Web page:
What is claimed is:

. 1. A device for receiving infra-red images comprising an evacuated chamber, an electron gun mounted at one end of said chamber for producing a. beam of electrons, means for focusing and deflecting the output beam from said electron gun, and an infra-red sensitive target positioned at the other end of said tube, said target comprising an insulating support, a conductive coating mounted on said support and an infra-red sensitive photoelectric layer deposited on said conductive layer, said infra-red sensitive photoelectric layer comprising complex reaction products of lead oxide, sulfur and oxygen.

2. A device for receiving infra-red images comprising an evacuated chamber, an electron gun mounted at one end of said chamber for producing a beam of electrons, means for focusing and deflecting the output beam from said electron gun, and an infra-red sensitive target positioned at the other end of said tube, said target compris-' ing an insulating support, a conductive coating mounted on said support and an infra-red sensitive photoelectric layer deposited on said conductive layer, said infra-red sensitive photoelectric layer comprising complex reaction products of lead oxide, sulfur and oxygen, said photoelectric layer having a resistivity on the order of 10 and 10 ohm centimeters and a time constant on the order of one-tenth second.

3. A photosensitive device comprising a non-conductive base plate, a conductive coating deposited on said plate, and a composite layer on said conductive coating of complex reaction products of lead oxide, sulfur and oxygen.

4. A photosensitive device comprising a non-conductive base plate, a conductive coating deposited on said plate, and a composite layer of photoelectric material deposited on said conductive coating and comprising crystalline complexes of lead oxide, lead sulfide and lead oxidezlead sulfate.

5. A target for a radiant energy detection device comprising a non-conductive base plate, a conductive coating deposited on said plate, and a composite layer on said conductive coating of complex reaction products of lead oxide, sulfur and oxygen, said composite layer having a resistivity on the order of 10 to 10 ohm centimeters and a time constant of the order of one-tenth sec- 0nd.

6. A target'for a radiant energy detection device comprising a non-conductive base plate, a conductive coating deposited on said plate, and a composite layer on said conductive coating of complex reaction products of lead oxide, sulfur and oxygen, said composite layer having an infra-red response of approximately .5 .t to 2p. and a time constant of the order of one-tenth second.

7. The method of making an infra-red sensitive element comprising the steps of applying a conductive coating to a glass support, depositing a layer of lead oxide on said conductive coating at a temperature in the range of 65 to 75 C., applying a layer of sulfur on said layer of said oxide, depositing a second layer of lead oxide on said sulfur and thermally activating said layers of chemicals to produce a desired infra-red response and resistivity.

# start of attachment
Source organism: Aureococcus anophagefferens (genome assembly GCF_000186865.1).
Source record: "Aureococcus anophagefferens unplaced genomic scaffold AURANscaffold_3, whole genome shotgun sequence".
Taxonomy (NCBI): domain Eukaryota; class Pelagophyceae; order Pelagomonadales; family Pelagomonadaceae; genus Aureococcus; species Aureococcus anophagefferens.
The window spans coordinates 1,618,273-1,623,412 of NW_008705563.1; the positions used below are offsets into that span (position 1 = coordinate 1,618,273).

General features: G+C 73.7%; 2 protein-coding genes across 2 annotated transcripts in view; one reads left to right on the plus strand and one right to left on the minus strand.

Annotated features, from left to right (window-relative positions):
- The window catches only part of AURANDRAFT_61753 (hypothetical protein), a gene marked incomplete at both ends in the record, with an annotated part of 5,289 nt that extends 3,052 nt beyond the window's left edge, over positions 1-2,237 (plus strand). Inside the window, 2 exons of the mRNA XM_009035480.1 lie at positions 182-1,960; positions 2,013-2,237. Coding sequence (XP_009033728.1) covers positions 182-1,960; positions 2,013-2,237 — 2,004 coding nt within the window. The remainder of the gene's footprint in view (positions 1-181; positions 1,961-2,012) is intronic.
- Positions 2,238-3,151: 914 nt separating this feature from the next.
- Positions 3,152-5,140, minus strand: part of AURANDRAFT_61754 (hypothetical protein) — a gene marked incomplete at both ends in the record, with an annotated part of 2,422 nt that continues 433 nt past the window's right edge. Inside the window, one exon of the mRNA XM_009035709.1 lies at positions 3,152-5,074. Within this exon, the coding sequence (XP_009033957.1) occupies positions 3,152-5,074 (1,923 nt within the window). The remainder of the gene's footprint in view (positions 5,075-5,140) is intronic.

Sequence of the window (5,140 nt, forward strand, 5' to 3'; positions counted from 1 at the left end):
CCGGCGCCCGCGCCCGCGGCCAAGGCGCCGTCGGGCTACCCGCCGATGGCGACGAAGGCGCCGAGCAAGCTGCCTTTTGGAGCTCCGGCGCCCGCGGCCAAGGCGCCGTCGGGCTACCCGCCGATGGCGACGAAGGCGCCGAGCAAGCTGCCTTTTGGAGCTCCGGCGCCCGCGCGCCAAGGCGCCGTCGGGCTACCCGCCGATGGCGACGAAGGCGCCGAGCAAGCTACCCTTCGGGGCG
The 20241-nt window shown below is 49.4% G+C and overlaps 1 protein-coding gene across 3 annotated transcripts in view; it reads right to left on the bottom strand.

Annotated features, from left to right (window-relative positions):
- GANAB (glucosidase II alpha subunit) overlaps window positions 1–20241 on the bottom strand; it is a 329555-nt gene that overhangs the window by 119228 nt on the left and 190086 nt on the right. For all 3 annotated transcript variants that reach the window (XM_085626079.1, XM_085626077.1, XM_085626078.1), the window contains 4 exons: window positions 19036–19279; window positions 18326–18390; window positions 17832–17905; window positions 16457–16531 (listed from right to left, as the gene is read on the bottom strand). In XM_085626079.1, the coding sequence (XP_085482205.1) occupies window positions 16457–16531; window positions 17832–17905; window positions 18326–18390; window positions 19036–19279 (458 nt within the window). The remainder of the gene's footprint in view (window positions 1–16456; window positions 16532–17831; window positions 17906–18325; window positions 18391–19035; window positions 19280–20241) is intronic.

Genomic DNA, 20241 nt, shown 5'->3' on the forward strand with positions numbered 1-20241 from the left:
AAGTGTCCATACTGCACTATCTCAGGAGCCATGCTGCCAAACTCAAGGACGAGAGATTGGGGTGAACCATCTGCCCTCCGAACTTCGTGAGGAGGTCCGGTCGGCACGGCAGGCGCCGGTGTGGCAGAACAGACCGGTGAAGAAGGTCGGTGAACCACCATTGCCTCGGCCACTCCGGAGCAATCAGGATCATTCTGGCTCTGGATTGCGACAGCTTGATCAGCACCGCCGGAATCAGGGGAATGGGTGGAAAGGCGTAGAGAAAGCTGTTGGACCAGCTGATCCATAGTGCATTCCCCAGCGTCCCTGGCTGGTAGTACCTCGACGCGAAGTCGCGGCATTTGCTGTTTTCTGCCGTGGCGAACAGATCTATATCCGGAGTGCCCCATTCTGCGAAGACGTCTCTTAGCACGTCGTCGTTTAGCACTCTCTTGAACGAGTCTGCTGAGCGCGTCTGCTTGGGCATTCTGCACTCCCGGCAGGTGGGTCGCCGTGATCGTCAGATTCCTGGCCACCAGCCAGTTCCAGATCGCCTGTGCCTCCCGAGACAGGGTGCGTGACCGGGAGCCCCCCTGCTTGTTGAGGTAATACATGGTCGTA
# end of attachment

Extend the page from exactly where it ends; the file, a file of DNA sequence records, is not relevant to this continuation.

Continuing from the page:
8. The method of making an infra-red responsive element comprising the steps of applying a conductive coating to a glass support; applying a layer of lead oxide on said conductive coating by evaporating in an atmosphere of oxygen at a pressure of 10 to 20 microns of mercury and at a temperature in the range of 65 to 75 C.; applying a layer of sulfur on said lead oxide layer by evaporation in an atmosphere of oxygen at a pressure of 10 to 20 microns of mercury at a temperature in the range of to C.; depositing another layer of lead oxide on said sulfur layer by evaporation in an atmosphere of oxygen at a pressure of 10 to 20 microns of mercury at a temperature in the range of 100 to 175 C. and thermally activating said layers of chemicals to achieve the desired infra-red response and resistivity.

9. The method of making an infra-red responsive element comprising the steps of applying a conductive coating to a glass support; applying a layer of lead oxide on said conductive coating by evaporation in an atmosphere of air at a pressure of to 20 microns of mercury and at a temperature in the range of 65 C. to 75 C.; applying a layer of sulfur on said lead oxide layer by evaporation in an atmosphere of air at a pressure of 10 to 20 microns of mercury at a temperature in the range of 100 C. to 175 C.; depositing another layer of lead oxide on said sulfur layer by evaporation in an atmosphere of air at a pressure of 10 to 20 microns of mercury at a temperature in the range of 100 C. to 175 C. and thermally activating said layers of chemicals to achieve the desired infra-red response and resistivity.